- Social engineering: This is another broad category that refers to the idea of hackers tricking a user into doing something they don’t want to do
- Business Email Compromise: Business Email Compromise (BEC) is a popular attack form that sees a hacker impersonating an executive, asking an underling for urgent action
- Taxes: This is a subset of phishing that takes advantage of tax fears to extract money
As discussed previously, targeted financial attacks are often successful against Defender. This broad category includes anything involving money – fake invoices, bitcoin transfers, etc. These scams tend to hit the enterprise space in larger quantities.
The email below shows an example of a financial scam missed by Defender. If a user clicks the purported business proposal link, it takes them to a fake Microsoft 365 portal.
There are a few ‘tells’ in the email. In the body, notice how a zero is used in place of the letter ‘o’ in the subject. For example,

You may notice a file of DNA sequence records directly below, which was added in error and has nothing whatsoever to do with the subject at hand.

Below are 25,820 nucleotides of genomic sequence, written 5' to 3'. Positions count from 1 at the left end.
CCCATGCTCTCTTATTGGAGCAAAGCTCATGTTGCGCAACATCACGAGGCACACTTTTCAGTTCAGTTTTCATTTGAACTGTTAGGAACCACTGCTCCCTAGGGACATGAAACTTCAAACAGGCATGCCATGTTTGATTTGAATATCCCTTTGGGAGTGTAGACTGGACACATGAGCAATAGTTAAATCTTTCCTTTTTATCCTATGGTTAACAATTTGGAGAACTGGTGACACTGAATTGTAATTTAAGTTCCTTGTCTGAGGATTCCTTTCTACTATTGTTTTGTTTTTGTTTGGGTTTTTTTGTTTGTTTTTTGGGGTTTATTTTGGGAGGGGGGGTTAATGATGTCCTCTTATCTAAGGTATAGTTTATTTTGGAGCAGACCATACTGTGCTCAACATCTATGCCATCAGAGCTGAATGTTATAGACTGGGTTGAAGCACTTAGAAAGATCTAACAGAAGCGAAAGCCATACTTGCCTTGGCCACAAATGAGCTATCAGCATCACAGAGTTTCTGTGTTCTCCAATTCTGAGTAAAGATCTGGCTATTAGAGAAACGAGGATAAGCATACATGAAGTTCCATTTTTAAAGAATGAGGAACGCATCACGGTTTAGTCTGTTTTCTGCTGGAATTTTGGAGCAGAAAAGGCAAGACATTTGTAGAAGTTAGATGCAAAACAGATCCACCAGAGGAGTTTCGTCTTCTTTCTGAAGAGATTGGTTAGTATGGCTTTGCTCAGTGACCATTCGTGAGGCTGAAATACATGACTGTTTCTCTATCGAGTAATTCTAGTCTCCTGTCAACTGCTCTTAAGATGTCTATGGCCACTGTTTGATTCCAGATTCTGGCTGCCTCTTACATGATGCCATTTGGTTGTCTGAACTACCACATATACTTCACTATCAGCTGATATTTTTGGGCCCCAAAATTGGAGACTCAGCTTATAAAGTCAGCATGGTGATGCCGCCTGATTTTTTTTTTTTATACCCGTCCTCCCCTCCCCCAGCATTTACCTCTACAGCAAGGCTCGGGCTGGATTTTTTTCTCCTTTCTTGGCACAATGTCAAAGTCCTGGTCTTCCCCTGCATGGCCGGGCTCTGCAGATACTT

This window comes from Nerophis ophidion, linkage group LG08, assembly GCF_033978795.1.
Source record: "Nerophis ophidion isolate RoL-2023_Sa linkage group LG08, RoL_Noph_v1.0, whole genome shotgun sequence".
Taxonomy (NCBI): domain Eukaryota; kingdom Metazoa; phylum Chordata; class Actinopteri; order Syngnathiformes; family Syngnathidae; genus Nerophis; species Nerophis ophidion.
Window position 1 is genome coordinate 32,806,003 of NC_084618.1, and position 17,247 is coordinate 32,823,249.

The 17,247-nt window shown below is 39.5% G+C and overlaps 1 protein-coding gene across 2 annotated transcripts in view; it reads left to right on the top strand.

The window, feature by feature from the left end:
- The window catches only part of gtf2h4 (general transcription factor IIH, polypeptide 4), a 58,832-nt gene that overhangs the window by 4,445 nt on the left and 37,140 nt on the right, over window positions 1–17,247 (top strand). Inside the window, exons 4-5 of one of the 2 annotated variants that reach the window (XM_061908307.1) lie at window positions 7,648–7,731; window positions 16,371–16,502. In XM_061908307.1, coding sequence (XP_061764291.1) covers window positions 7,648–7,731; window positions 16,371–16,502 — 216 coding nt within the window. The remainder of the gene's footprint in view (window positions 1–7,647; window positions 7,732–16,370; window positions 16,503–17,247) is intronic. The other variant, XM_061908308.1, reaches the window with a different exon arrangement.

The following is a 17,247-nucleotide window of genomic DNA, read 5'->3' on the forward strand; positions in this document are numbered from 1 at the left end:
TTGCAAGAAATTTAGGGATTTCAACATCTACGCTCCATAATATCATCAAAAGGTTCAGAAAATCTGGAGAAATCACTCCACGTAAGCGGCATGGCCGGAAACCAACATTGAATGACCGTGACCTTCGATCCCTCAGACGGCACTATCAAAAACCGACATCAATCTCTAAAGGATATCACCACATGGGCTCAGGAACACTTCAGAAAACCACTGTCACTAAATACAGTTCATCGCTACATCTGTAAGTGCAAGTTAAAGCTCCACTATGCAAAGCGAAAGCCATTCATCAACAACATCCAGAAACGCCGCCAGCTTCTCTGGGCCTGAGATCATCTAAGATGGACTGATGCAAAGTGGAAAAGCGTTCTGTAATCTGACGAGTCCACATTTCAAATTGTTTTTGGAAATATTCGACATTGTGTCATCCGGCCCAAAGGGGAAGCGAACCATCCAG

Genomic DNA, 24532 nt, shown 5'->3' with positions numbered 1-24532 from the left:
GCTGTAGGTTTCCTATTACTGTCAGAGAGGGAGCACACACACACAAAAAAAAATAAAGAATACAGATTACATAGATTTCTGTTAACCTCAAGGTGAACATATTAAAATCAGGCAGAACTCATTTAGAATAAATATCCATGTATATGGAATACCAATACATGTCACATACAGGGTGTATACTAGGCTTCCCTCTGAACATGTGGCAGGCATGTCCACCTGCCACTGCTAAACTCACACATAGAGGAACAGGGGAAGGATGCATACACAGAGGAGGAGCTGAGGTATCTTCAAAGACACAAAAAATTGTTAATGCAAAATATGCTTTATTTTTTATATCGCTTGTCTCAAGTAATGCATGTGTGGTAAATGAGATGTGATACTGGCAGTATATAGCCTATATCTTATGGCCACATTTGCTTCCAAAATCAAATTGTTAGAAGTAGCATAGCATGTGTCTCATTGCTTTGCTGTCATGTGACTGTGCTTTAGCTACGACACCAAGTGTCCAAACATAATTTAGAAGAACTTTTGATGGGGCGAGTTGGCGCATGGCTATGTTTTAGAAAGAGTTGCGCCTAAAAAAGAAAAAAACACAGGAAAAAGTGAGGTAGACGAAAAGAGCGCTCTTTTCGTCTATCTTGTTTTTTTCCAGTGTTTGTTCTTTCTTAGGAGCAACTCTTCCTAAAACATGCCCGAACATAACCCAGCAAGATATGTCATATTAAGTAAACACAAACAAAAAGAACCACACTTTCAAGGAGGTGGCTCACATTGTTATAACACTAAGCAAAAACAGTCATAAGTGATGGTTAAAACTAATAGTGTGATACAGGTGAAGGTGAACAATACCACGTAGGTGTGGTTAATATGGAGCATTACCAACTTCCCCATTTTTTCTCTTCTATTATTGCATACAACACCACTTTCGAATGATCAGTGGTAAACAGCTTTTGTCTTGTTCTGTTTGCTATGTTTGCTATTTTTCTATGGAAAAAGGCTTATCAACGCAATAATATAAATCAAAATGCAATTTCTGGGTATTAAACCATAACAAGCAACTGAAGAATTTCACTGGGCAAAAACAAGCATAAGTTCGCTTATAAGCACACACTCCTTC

After clicking, users are directed to this page. Pay attention to the URL and the off-center text.
Notice how this spoof of a Microsoft login page has a random URL.
Brand impersonation is another method hackers choose to bypass Defender. These are emails that claim to come from a well-known brand but are a hacker trying to get information.
In this attack, hackers spoof Best Buy. However, the reply-to-address offers some clues as to its legitimacy.
Finally, credential harvesting attacks saw success against Defender. The idea is to steal something from the end user. These attacks range from attempts to harvest Microsoft 365 login credentials to something more sophisticated, like the attack seen below.
In this attack, the end-user sees an email from what appears to be PayPal. It shows a purchase of $509.49. At the bottom, it encourages recipients to call a phone number if they do not recognize the transaction. When they call the number, it gets routed to a ‘support rep’ who asks for banking information.
The Impact on the SOC
Harmony Email and Collaboration’s Security platform is the only security solution that can prevent malicious content from reaching a user’s inbox. HEC operates “Inline” meaning that the platform scans all emails and attachments before they reach a user’s account. The platform scans for potentially malicious content using AI and Machine Learning algorithms, alerts SOC staff when an issue is found, and quarantines the harmful content.